Survey says Black Friday is one chaotic day

This article originally appeared in USA TODAY.

New research shows that Black Friday doesn’t just look chaotic.

For many shoppers, it is chaotic.

And it may not be such a good idea for merchants, those who run the same study suggest.

Almost half of the shoppers tracked by the Consumer Problem Survey, or 44%, say they go shopping during Thanksgiving week without a list of things to buy.

Just over a quarter of them — 26% — aren’t sure where they want to go in advance.

They’re just convinced they need to be out shopping somewhere.

“These people are wandering around buying whatever seems like a great bargain,” says Ishani Banerji, research director at the Georgetown Institute for Consumer Research, which designed the survey.

These shoppers represent more than a third of all spending for the week, says Banerji, who spoke by phone on Tuesday from the Georgetown University campus in Washington, D.C.

The survey asks consumers how they plan to shop for the holiday.

More broadly, the researchers ask how people solve problems in nine major categories such as health, family finances, housing, transportation and communication.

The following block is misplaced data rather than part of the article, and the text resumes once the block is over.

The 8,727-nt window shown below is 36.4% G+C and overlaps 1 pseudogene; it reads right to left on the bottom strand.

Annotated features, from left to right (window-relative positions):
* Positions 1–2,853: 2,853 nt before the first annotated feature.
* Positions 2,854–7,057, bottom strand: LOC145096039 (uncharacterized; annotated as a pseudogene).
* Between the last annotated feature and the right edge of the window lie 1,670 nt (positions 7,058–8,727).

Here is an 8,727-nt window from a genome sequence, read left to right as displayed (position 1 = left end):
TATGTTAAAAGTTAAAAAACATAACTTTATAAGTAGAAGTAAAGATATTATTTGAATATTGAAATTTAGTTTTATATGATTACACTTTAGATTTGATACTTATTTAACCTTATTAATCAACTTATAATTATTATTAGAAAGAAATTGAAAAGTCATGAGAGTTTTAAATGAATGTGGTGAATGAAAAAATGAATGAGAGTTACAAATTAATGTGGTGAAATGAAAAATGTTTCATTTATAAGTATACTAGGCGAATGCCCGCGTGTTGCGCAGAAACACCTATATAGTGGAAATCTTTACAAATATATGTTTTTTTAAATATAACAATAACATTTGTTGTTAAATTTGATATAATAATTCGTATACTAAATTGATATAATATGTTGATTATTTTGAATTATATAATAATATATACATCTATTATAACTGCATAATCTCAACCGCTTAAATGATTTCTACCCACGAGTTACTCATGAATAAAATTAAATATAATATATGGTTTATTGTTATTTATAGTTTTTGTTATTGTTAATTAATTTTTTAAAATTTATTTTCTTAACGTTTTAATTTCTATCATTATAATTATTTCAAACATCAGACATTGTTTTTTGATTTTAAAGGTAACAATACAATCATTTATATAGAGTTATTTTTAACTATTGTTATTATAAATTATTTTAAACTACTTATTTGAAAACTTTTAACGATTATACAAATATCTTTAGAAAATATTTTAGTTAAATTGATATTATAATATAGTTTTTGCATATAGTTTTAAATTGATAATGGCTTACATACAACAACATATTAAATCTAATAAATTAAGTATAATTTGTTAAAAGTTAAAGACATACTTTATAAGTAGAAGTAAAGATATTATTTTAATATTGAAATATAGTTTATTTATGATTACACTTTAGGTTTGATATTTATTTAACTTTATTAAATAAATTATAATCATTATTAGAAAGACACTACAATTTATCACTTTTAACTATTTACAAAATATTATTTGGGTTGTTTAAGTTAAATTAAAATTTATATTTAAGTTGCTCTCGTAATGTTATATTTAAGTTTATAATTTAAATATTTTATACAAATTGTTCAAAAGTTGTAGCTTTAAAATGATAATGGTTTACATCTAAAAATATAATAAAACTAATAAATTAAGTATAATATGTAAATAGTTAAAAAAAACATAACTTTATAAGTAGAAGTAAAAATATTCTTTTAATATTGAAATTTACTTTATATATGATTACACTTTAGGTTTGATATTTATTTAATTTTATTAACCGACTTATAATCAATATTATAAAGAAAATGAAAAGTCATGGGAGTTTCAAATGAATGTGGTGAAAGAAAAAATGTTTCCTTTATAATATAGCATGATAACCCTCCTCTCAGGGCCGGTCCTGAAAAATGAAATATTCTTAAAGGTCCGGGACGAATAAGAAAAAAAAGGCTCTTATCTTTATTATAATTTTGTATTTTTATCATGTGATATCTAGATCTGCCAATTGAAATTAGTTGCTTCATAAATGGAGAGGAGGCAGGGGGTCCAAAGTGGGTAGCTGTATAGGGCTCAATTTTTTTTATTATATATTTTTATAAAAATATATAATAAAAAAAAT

It turns out that people solve more problems at the end of the year, says Kurt Carlson, director of the institute.

That’s another way of saying they shop more.

For example, a purchase of electronics could solve a health problem or a communication problem, says Carlson.

Another key finding of the study so far casts doubt on retailers’ assertions that they have to offer bargains to bring new shoppers into the stores on Black Friday.

The vast majority of survey respondents, or 83%, shop for Black Friday-week items both online and in stores.

In other words, they shop online but then go to a physical location to complete the transaction, Carlson says.

“Retailers think they’re bringing in new customers, but they’re just giving away margin” with holiday promotions, he says.

Only 5% don’t use the Internet at all, and only 12% shop exclusively online.

Added Banerji, “People go to stores they’re already familiar with.”

The survey found two-thirds of shoppers plan to make an electronics purchase, while 86% expect to buy apparel.

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